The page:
This book presents a new theory of grammatical categories - the Universal Spine Hypothesis - and reinforces generative notions of Universal Grammar while accommodating insights from linguistic typology.
Mediated Discourse sets out a discursive theory of human action. Language and action are intimately related. The difficult question to answer is how they are related. Mediated Discourse Theory looks into social relationships to see how the use of language is both a form of action in itself and is also indirectly related to all other forms of human action. Through the empirical study of a one-year-old child learning to exchange objects with caregivers, Scollon challenges the claim that all practices are represented in discourse and that all discourse has the function of structuring practice.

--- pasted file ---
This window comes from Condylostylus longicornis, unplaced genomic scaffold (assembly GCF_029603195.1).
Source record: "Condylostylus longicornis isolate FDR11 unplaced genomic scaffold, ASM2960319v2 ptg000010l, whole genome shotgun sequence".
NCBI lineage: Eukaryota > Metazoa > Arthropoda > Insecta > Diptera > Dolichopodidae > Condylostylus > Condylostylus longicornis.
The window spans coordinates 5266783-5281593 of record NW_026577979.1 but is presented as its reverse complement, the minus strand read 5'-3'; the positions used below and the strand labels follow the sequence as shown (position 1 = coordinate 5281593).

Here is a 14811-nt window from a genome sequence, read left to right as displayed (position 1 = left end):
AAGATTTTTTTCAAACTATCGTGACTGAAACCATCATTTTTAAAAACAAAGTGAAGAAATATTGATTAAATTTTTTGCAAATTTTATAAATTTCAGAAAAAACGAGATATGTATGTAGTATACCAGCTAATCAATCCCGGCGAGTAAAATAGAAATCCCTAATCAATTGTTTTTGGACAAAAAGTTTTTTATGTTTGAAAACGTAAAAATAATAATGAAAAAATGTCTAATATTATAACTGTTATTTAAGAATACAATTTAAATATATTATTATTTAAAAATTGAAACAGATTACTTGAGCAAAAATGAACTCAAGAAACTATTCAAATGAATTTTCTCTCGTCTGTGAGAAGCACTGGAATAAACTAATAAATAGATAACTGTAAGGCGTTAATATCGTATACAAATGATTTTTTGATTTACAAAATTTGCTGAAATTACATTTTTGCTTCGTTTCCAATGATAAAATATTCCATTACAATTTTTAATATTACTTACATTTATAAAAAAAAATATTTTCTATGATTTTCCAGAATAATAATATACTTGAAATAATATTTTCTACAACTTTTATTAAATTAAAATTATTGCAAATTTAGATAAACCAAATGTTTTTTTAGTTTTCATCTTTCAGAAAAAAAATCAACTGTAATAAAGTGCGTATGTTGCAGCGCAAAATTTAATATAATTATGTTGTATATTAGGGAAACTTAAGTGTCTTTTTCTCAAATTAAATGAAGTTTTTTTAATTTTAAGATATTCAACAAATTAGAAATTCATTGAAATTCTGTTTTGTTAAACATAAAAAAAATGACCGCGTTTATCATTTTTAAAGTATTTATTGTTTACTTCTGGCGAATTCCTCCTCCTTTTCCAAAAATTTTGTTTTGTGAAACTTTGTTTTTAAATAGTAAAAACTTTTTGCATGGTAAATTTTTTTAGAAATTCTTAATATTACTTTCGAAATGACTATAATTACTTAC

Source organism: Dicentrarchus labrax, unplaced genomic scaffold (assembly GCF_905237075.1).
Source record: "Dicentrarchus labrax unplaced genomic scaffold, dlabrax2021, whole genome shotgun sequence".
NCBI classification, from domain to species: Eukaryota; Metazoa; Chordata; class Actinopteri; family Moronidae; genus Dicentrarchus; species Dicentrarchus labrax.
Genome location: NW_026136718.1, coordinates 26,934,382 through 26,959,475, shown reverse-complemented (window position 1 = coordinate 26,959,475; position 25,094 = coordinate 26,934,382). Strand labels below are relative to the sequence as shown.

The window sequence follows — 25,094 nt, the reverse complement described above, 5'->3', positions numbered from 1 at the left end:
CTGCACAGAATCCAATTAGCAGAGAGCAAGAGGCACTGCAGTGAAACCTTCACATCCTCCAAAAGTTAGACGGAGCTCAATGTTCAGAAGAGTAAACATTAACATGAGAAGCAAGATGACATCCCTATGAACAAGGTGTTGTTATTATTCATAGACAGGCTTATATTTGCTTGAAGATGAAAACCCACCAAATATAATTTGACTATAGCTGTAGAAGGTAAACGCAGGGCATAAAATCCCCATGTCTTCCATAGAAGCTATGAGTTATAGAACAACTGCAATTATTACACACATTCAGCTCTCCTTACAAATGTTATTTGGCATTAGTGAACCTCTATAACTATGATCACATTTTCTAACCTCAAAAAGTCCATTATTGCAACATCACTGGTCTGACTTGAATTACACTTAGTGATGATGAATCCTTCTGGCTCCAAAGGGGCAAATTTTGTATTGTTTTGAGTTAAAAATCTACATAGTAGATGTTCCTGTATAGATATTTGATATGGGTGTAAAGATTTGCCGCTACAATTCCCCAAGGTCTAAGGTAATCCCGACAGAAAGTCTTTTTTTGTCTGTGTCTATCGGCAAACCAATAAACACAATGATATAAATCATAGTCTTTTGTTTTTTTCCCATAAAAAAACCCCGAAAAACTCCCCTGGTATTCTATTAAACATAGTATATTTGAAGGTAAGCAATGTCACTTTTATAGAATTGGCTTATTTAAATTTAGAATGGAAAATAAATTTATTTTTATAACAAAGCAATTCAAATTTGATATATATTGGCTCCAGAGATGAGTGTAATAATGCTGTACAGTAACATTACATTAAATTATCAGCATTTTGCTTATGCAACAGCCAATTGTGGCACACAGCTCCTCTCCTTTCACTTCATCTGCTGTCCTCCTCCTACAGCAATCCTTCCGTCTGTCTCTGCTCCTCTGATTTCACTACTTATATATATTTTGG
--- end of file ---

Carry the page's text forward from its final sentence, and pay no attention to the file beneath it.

1. Mediated Discourse: A Discursive Theory of Human Action
2. On the Ontogenesis of a Social Practice
3. On the Ontogenesis of a Social Actor: From Object to
Agency in Baby Talk
4. Objects as Mediational Means: The Crayon Appropriates a
5. The Nexus of Practice
6. Mediated Discourse as a Nexus of Practice